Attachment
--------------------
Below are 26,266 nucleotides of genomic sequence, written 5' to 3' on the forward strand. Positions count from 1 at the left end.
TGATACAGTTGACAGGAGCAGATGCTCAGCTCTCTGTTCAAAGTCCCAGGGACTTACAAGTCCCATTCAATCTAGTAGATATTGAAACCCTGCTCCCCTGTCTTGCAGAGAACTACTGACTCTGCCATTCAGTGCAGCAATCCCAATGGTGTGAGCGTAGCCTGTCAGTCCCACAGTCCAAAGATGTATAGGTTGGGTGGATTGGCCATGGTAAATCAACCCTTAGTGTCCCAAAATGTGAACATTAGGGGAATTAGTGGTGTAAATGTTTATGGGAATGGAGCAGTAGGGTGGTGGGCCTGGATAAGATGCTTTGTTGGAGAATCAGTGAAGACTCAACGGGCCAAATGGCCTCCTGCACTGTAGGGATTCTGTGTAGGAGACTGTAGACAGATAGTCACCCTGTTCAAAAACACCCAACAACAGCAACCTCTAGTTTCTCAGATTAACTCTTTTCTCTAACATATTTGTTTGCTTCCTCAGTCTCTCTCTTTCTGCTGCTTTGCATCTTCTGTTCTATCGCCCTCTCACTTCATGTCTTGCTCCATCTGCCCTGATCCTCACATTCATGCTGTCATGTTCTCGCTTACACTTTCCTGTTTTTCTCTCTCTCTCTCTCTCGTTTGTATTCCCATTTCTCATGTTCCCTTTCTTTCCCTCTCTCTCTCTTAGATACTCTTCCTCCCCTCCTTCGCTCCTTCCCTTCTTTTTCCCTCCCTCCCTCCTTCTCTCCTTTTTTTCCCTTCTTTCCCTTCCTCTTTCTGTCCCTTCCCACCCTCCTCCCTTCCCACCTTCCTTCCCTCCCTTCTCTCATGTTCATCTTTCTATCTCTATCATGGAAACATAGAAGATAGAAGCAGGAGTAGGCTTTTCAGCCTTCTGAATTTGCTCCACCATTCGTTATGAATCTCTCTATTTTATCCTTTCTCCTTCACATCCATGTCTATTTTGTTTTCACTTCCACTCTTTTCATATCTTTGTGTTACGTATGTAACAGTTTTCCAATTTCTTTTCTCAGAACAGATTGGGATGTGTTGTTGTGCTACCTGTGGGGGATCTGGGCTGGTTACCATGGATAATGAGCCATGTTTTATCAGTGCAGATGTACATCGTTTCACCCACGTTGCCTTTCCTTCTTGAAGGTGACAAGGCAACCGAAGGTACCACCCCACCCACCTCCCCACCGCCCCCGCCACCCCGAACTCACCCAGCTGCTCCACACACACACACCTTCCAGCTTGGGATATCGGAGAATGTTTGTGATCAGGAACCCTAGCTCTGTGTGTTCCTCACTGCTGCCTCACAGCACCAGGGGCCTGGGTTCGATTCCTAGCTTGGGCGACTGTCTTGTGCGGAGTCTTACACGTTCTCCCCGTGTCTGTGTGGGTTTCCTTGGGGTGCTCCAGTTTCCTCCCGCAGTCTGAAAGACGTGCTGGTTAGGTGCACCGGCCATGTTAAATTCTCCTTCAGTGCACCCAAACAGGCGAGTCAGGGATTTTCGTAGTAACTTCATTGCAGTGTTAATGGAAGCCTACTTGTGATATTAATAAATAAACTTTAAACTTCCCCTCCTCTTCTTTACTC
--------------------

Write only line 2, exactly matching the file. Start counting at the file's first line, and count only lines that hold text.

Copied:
TGATACAGTTGACAGGAGCAGATGCTCAGCTCTCTGTTCAAAGTCCCAGGGACTTACAAGTCCCATTCAATCTAGTAGATATTGAAACCCTGCTCCCCTGTCTTGCAGAGAACTACTGACTCTGCCATTCAGTGCAGCAATCCCAATGGTGTGAGCGTAGCCTGTCAGTCCCACAGTCCAAAGATGTATAGGTTGGGTGGATTGGCCATGGTAAATCAACCCTTAGTGTCCCAAAATGTGAACATTAGGGGAATTAGTGGTGTAAATGTTTATGGGAATGGAGCAGTAGGGTGGTGGGCCTGGATAAGATGCTTTGTTGGAGAATCAGTGAAGACTCAACGGGCCAAATGGCCTCCTGCACTGTAGGGATTCTGTGTAGGAGACTGTAGACAGATAGTCACCCTGTTCAAAAACACCCAACAACAGCAACCTCTAGTTTCTCAGATTAACTCTTTTCTCTAACATATTTGTTTGCTTCCTCAGTCTCTCTCTTTCTGCTGCTTTGCATCTTCTGTTCTATCGCCCTCTCACTTCATGTCTTGCTCCATCTGCCCTGATCCTCACATTCATGCTGTCATGTTCTCGCTTACACTTTCCTGTTTTTCTCTCTCTCTCTCTCTCGTTTGTATTCCCATTTCTCATGTTCCCTTTCTTTCCCTCTCTCTCTCTTAGATACTCTTCCTCCCCTCCTTCGCTCCTTCCCTTCTTTTTCCCTCCCTCCCTCCTTCTCTCCTTTTTTTCCCTTCTTTCCCTTCCTCTTTCTGTCCCTTCCCACCCTCCTCCCTTCCCACCTTCCTTCCCTCCCTTCTCTCATGTTCATCTTTCTATCTCTATCATGGAAACATAGAAGATAGAAGCAGGAGTAGGCTTTTCAGCCTTCTGAATTTGCTCCACCATTCGTTATGAATCTCTCTATTTTATCCTTTCTCCTTCACATCCATGTCTATTTTGTTTTCACTTCCACTCTTTTCATATCTTTGTGTTACGTATGTAACAGTTTTCCAATTTCTTTTCTCAGAACAGATTGGGATGTGTTGTTGTGCTACCTGTGGGGGATCTGGGCTGGTTACCATGGATAATGAGCCATGTTTTATCAGTGCAGATGTACATCGTTTCACCCACGTTGCCTTTCCTTCTTGAAGGTGACAAGGCAACCGAAGGTACCACCCCACCCACCTCCCCACCGCCCCCGCCACCCCGAACTCACCCAGCTGCTCCACACACACACACCTTCCAGCTTGGGATATCGGAGAATGTTTGTGATCAGGAACCCTAGCTCTGTGTGTTCCTCACTGCTGCCTCACAGCACCAGGGGCCTGGGTTCGATTCCTAGCTTGGGCGACTGTCTTGTGCGGAGTCTTACACGTTCTCCCCGTGTCTGTGTGGGTTTCCTTGGGGTGCTCCAGTTTCCTCCCGCAGTCTGAAAGACGTGCTGGTTAGGTGCACCGGCCATGTTAAATTCTCCTTCAGTGCACCCAAACAGGCGAGTCAGGGATTTTCGTAGTAACTTCATTGCAGTGTTAATGGAAGCCTACTTGTGATATTAATAAATAAACTTTAAACTTCCCCTCCTCTTCTTTACTC